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Old
11-01-2004, 02:19 AM
  #90
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Quote:
Originally Posted by Pred303
in the old days you used to see guys get pitched more from the faceoff circle intentionally than you do now,because they never called the delay of game penalty when the second guy stepped in that they do now

speaking of faceoffs,whatever happened to the delay of game drop the puck that they were gonna call?...kind of went the way of neutral zone interference calls as the season went on
They still have the delay of game penalty on faceoffs. If one team gets thrown out of the circle twice on the same draw, it's an automatic 2 min delay of game.





p.s. Ben Roethlisberger is my new hero.

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11-01-2004, 06:07 AM
  #91
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spank,i was referring to the 10 second drop the puck-even if you haven't gotten a line out here thing

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11-01-2004, 07:59 AM
  #92
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well those are pretty much the areas i tend to watch from a strategy/scheme point of view watching a game;

1)even strength offenses-overload(diamond),behind the net,crash the net
2)even strength defenses-tight point high(tight point),collapsing,staggered(combination)
3)pp offensive sets-overload,spread(shooting),umbrella
4)pk defensive formations-aggresive box(large box),passive(tight box),diamond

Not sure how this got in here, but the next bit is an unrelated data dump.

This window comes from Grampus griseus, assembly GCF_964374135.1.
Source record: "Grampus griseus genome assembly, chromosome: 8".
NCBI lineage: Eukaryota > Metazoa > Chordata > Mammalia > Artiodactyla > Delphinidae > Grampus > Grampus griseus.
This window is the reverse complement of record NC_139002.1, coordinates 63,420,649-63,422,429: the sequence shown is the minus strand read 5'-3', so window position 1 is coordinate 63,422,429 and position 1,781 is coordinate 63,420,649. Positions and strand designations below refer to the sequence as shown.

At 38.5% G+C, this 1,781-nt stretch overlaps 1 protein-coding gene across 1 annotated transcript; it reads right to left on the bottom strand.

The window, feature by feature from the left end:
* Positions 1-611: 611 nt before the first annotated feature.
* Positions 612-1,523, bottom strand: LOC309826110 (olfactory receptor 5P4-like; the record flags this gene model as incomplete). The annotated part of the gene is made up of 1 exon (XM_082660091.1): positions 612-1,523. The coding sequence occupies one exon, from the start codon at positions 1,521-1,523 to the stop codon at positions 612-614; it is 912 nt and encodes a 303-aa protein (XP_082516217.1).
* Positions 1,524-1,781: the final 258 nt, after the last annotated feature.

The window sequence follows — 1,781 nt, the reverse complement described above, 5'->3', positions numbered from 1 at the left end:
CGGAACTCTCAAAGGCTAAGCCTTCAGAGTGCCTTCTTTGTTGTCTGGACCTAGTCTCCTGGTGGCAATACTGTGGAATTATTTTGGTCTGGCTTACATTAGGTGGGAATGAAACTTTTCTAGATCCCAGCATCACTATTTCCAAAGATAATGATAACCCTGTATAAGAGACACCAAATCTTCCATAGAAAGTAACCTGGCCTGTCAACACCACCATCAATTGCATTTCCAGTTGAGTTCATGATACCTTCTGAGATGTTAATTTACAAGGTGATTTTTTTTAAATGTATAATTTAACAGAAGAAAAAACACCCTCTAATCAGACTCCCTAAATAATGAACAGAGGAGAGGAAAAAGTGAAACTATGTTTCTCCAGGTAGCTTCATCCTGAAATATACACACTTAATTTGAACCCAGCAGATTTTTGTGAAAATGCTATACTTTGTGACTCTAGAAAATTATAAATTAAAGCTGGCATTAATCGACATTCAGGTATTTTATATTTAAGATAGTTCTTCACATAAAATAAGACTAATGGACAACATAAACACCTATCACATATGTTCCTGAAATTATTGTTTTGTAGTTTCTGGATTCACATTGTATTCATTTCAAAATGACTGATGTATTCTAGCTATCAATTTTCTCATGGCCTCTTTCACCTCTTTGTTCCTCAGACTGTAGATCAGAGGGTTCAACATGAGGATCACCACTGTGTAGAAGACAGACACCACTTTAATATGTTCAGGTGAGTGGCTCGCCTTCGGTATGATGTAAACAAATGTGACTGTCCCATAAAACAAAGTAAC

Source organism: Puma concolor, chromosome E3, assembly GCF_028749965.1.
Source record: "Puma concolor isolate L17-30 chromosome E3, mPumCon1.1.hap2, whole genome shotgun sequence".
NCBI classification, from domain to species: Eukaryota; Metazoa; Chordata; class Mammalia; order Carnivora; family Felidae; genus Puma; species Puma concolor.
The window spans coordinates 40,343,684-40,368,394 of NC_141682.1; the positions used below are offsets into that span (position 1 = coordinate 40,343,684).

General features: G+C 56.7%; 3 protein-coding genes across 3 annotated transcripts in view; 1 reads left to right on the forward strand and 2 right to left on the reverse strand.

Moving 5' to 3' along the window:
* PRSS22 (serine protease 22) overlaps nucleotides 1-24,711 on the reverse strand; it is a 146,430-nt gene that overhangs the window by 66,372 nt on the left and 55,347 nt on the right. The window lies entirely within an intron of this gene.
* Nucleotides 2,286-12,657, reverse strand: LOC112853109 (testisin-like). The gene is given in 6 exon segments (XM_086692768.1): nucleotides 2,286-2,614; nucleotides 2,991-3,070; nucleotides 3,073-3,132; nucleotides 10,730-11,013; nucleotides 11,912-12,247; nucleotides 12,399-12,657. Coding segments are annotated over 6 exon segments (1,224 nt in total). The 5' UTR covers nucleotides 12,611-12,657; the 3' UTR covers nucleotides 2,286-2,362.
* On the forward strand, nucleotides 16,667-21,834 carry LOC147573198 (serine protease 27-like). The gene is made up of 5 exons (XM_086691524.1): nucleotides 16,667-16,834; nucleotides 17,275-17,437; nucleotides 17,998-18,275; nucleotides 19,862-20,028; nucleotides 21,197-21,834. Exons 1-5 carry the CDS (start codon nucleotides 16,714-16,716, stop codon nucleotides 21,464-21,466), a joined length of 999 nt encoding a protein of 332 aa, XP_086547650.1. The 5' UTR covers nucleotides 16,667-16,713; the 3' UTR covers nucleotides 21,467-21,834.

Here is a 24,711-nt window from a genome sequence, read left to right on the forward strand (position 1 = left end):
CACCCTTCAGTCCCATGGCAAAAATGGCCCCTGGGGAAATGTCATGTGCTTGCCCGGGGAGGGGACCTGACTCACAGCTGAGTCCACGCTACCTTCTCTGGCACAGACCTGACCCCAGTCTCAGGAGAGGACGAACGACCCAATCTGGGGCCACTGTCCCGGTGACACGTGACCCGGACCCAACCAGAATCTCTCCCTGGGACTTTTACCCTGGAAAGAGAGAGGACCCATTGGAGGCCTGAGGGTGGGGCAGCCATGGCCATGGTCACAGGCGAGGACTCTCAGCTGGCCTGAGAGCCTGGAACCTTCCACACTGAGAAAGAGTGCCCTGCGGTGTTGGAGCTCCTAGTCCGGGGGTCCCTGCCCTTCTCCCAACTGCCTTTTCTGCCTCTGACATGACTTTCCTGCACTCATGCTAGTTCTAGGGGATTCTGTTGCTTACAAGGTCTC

5)man to man forechecking- 1-2-2,2-2-1,2-1-2,3-1-1
6)trap forechecking- neutral zone trap,low trap,high trap,left wing lock
7)faceoff methods- step in,power pull,quick,stick lift
8)faceoff formations-aggressive,normal,safe(conservative)
9)breakout schemes- 3 on 3(man to man),reading and breaking the trap,crisscross
10)line composition and line changes

any other areas anyone wants to talk about in the grand scheme of hockey things?

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11-01-2004, 08:08 PM
  #93
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I'm going to need seats next to p303 to keep up with all of this stuff.

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11-02-2004, 02:48 AM
  #94
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Quote:
Originally Posted by Pred303
spank,i was referring to the 10 second drop the puck-even if you haven't gotten a line out here thing
ahh. I don't think I knew that was supposed to be a penalty, I've never seen it called. But I have seen them just drop it, even if one guy isn't in there yet. I wish they would do it more, because some teams seem to use every trick in the book to get a few extra seconds (messing with tape, a new stick, etc. etc.).

I have a question. How exactly is a scoring chance determined? Is a penalty shot or PP considered a scoring chance?


Last edited by sparkle twin: 11-02-2004 at 03:04 AM.
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11-02-2004, 06:02 AM
  #95
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scoring chances are of course subjective,according to the official scorer and as such always open to debate...but really what constitutes a 'scoring chance' is when a)the goalie makes has to make an 'above average' save b)when a player gets a shot from the low slot c)any wraparound c)any odd man rush d)any deflection e)any breakaway f)any penalty shot g)any close in rebound shot attempt h)a screened shot from the point I)any shot that hits the crossbar or post...

so bottom line is it came down to any time that the official scorer thought...wow,they could/should have scored on that...it became an official scoring chance

what confuses many fans about determining if it was a scoring chance is that it doesn't have to be an official shot on net in most official scorers minds...take for example a guy deflects a puck just over the crossbar....was that a scoring chance?well to most official scrorers it was if it almost went in the net....or take a two on one breakin,where the pass is made back to a guy who fires a shot off the crossbar,no official shot,but still a scoring chance